DAVIES: Louis C.K., speaking with Terry Gross. The new season of his FX series "Louie" begins Thursday. Here's an excerpt from his comedy special, "Live at the Beacon Theater," which was first available exclusively on his website and has since been shown on FX. He's talking here about his recent success has allowed him to fly first class, so he gets to board first and watch tired and frustrated passengers slowly board and take their less comfortable seats in coach.
(SOUNDBITE OF COMEDY PROGRAM, "LIVE AT THE BEACON THEATER")
C.K.: I see soldiers fly all the time because that's how they get to the war. You think they get to go in a cool green plane with a red light - go, go, go. No, they just go to Delta, and they just wait in line to go to a war.
And they always fly coach. I've never seen a soldier in first class in my life. It could be a full-bird colonel. He's between two fat guys in coach. And they're always nice. I've never seen a soldier get on the plane like yeah, I'm in the Army, (beep) you. I have a gun. They're always like oh, yes, sir. Thank - yes. Thank you very much, ma'am.
It's like having an extra flight attendant. They help everybody put their (beep) up. They're awesome.
And every time that I see a soldier on a plane, I always think: You know what? I should give him my seat. It would be the right thing to do. It would be easy to do, and it would mean a lot to him. I could go up to him: Hey son - I get to call him son. Hey son, go ahead and take my seat.
Because I'm in first class why? For being a professional (beep). This guy is giving his life for the country, he thinks, and so he has to...
But that's good enough. That's good enough, the fact that he thinks it. I'm serious. He's told by everybody in his life system that that's a great thing to do, and he's doing it. And it's scary, but he's doing it, and he's sitting in the (beep) seat, and I should trade with him.
I never have, let me make that clear. I've never done it once. I've had so many opportunities. I never even really seriously came close.
And here's the worst part: I still just enjoy the fantasy for myself to enjoy. I was actually proud of myself for having thought of it. I was proud. Oh, I am such a sweet man. That is so nice of me to think of doing that and then totally never do it.
DAVIES: That's Louis C.K. from his comedy special "Live at the Beacon Theater." We'll hear more of his conversation with Terry in the second half of the show. I'm Dave Davies, and this is FRESH AIR.
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DAVIES: This is FRESH AIR. I'm Dave Davies, in for Terry Gross. We're listening to Terry's interview recorded last year with writer and comedian Louis C.K. The third season of C.K.'s series "Louie," on the FX network starts Thursday. The second season of "Louie" is now out on DVD.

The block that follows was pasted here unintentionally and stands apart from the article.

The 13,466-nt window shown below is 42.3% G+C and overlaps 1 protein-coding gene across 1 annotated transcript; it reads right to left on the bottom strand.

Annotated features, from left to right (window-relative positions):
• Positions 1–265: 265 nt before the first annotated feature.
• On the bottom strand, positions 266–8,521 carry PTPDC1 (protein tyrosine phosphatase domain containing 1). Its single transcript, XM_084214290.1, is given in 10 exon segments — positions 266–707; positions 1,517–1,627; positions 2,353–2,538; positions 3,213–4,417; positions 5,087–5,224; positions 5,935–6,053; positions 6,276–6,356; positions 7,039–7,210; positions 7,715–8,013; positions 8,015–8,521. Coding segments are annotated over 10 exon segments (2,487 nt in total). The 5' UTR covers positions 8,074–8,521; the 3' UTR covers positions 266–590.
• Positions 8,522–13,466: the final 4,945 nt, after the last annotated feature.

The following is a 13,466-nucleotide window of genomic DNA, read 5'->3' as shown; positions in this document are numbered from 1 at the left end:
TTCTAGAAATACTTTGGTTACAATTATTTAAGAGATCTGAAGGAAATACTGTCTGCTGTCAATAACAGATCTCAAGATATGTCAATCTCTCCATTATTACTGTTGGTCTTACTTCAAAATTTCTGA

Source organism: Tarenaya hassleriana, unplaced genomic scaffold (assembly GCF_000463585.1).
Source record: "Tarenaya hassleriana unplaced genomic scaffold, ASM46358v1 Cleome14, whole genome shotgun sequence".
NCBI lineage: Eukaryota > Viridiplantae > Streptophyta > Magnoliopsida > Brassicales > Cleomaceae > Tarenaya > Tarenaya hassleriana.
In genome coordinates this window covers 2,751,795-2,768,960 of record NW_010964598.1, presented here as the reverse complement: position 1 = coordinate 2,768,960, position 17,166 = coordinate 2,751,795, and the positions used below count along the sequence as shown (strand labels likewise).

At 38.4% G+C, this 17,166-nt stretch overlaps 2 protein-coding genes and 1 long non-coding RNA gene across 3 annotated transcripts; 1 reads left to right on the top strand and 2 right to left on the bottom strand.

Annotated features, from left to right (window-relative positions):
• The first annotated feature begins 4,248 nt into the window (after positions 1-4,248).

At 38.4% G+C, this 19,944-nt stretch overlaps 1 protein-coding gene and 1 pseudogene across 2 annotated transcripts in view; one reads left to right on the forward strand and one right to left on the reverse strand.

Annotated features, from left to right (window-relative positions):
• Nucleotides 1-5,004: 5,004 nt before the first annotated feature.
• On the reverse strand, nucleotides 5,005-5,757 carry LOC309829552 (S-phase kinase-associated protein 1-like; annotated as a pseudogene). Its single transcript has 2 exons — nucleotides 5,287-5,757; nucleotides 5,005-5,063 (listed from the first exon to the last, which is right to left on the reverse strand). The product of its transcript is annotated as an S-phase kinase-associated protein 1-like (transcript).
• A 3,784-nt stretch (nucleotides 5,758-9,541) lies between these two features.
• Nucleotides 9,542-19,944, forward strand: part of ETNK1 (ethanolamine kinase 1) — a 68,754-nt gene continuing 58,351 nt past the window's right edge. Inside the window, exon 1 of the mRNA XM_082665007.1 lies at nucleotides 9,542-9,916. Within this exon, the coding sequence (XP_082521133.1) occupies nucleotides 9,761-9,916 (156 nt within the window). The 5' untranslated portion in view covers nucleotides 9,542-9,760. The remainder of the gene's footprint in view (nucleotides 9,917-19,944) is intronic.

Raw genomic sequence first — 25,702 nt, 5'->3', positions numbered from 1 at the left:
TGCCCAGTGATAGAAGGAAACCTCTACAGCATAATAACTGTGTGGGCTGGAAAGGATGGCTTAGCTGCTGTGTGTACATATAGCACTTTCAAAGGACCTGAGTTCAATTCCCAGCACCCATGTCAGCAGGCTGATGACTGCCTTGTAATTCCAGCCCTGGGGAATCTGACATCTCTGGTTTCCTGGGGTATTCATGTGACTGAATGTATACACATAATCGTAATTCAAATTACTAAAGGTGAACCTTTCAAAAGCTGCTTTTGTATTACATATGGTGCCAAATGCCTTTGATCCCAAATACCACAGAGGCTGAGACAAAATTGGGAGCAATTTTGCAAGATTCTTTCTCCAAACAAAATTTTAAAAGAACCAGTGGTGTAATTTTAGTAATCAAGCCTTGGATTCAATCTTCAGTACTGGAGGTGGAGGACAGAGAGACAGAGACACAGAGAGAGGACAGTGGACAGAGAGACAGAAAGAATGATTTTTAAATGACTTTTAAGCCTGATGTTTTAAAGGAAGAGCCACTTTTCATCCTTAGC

The series was created by C.K., who also writes, directs, and stars in it. He plays a comic named Louie who, like C.K., is a divorced father of two young girls. The series often draws on his own experiences.
GROSS: In season two of "Louie" there's an episode where you go to Afghanistan to perform there for the troops.
GROSS: And on the tour is a cheerleader who does, you know, her cheerleading act on stage.
GROSS: And she's also a Christian. And, so she's offended by some of the jokes that you're telling. And you're in a cafeteria together and you're kind of trying to hit on her.
GROSS: She's like 19 and you're 43.
C.K.: Yeah. Terrible.
GROSS: She finds the whole thing like really disgusting. But anyway...
C.K.: Rightfully so.
GROSS: So she thinks that you should be doing more Christian humor.
GROSS: And here's an excerpt of that scene. And it starts with you talking about, you know, her work as a cheerleader.
GROSS: And I should mention that in the middle of this clip you pull out a duckling that you have in your bag and it's a duckling that your daughter gave you for good luck for your travels in Afghanistan.
(SOUNDBITE OF FX TV SHOW, "LOUIE")
C.K.: (as Louie) It's cool though. It's like you're a...
(SOUNDBITE OF CLEARING THROAT)
C.K.: ...like an artist, you know, right, because you dance. And did you go, did you study dance or...
ASHTON LANDRAF: (as Cheerleader) Y'all are kind of disgusting, the things you say on stage.
C.K.: Yeah, I guess so.
LANDRAF: Why can't you say Christian things and be funny?
C.K.: Christian things? What kind of, what kind of Christian things are funny? How old are you?
C.K.: You want to see something?
LANDRAF: Ew. What?
(SOUNDBITE OF DUCKLING QUACKING)
LANDRAF: Oh, my gosh, that is so cute. Can I hold him?
C.K.: I don't know. Maybe later.
LANDRAF: Why do you have that?
C.K.: Well, my daughter put it in my bag. She said it's to keep me safe.
LANDRAF: That is adorable.
C.K.: Well, it's not going to help against an RPG, but it's a pretty bad-ass duckling.
LANDRAF: See, you're being Christian and funny.
C.K.: Would you ever date a guy my age?
LANDRAF: Why, would you ever date a 19-year-old?
LANDRAF: Would you really?
LANDRAF: That's disgusting.
GROSS: That's Louis C.K. in an episode from season two of his FX series "Louie." Now there's another episode of "Louie" from that season that's all about you and a Christian abstinence activist who is really upset with all the sex jokes that you tell. So there seems to be something of a theme. So I have to assume that you've encountered that kind of response.